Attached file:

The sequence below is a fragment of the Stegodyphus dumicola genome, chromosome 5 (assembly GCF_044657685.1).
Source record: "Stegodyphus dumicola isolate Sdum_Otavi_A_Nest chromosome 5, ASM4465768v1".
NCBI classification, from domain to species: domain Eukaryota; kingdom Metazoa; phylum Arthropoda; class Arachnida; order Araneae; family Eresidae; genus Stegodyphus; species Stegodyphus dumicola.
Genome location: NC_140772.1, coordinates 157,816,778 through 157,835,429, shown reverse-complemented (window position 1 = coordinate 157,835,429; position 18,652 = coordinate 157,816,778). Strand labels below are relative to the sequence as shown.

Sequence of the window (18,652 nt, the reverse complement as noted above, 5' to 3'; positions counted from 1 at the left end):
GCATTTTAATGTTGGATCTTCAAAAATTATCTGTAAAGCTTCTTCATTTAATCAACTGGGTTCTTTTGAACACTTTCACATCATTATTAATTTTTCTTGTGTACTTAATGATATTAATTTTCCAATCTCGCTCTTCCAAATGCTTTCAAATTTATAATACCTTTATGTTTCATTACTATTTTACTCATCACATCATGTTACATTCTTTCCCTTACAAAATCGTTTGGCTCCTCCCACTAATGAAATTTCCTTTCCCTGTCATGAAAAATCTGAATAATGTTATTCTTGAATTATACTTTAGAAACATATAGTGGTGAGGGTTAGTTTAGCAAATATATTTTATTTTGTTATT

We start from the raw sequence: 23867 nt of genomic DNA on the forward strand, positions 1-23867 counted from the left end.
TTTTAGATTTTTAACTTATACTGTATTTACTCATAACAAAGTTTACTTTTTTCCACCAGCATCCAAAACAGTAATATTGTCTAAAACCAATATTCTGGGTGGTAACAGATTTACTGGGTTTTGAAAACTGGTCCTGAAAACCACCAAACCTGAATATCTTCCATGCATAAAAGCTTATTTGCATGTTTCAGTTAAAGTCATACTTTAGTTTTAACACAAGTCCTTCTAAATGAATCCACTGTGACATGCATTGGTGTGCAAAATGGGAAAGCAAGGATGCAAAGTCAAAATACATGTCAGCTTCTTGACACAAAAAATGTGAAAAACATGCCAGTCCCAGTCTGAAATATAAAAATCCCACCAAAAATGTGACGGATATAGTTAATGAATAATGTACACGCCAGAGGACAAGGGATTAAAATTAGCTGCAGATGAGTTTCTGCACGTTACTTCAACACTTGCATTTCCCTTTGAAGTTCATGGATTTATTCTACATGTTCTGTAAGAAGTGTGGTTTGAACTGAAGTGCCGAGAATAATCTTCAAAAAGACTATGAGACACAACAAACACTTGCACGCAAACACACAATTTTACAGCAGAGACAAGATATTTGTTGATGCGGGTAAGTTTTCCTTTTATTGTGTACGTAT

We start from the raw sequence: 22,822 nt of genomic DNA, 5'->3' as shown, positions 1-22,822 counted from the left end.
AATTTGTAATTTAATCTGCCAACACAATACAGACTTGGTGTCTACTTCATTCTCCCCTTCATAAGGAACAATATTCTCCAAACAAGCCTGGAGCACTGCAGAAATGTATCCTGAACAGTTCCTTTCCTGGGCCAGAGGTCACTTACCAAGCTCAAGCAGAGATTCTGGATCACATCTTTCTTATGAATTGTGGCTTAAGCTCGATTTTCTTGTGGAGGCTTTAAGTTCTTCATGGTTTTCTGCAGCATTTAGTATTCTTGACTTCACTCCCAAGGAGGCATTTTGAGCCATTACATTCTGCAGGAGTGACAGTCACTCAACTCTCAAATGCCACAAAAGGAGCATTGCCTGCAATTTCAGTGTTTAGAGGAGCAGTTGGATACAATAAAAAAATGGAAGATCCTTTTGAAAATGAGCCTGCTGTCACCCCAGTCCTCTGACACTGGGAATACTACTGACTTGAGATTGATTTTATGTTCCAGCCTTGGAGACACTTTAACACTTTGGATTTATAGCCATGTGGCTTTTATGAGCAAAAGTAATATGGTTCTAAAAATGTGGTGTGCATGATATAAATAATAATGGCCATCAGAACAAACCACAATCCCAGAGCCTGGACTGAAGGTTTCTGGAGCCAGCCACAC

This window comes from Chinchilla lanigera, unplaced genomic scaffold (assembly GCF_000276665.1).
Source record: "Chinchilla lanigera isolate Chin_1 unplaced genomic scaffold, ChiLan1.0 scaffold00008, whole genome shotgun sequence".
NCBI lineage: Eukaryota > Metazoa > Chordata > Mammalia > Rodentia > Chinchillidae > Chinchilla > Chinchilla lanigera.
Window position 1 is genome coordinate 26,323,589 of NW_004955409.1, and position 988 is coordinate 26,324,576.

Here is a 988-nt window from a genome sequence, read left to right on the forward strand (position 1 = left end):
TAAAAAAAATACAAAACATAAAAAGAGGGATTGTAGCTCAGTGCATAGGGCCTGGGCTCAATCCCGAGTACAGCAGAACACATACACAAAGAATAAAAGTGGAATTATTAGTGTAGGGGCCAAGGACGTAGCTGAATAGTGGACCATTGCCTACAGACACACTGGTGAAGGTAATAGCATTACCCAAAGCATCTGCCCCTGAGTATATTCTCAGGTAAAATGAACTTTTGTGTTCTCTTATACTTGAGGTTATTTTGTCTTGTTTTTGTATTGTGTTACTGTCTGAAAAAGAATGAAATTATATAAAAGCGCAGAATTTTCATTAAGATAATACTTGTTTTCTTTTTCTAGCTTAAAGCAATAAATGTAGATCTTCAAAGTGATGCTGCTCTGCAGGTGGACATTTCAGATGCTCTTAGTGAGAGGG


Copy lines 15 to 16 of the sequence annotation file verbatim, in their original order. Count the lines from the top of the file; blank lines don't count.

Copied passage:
Here is a 988-nt window from a genome sequence, read left to right on the forward strand (position 1 = left end):
TAAAAAAAATACAAAACATAAAAAGAGGGATTGTAGCTCAGTGCATAGGGCCTGGGCTCAATCCCGAGTACAGCAGAACACATACACAAAGAATAAAAGTGGAATTATTAGTGTAGGGGCCAAGGACGTAGCTGAATAGTGGACCATTGCCTACAGACACACTGGTGAAGGTAATAGCATTACCCAAAGCATCTGCCCCTGAGTATATTCTCAGGTAAAATGAACTTTTGTGTTCTCTTATACTTGAGGTTATTTTGTCTTGTTTTTGTATTGTGTTACTGTCTGAAAAAGAATGAAATTATATAAAAGCGCAGAATTTTCATTAAGATAATACTTGTTTTCTTTTTCTAGCTTAAAGCAATAAATGTAGATCTTCAAAGTGATGCTGCTCTGCAGGTGGACATTTCAGATGCTCTTAGTGAGAGGG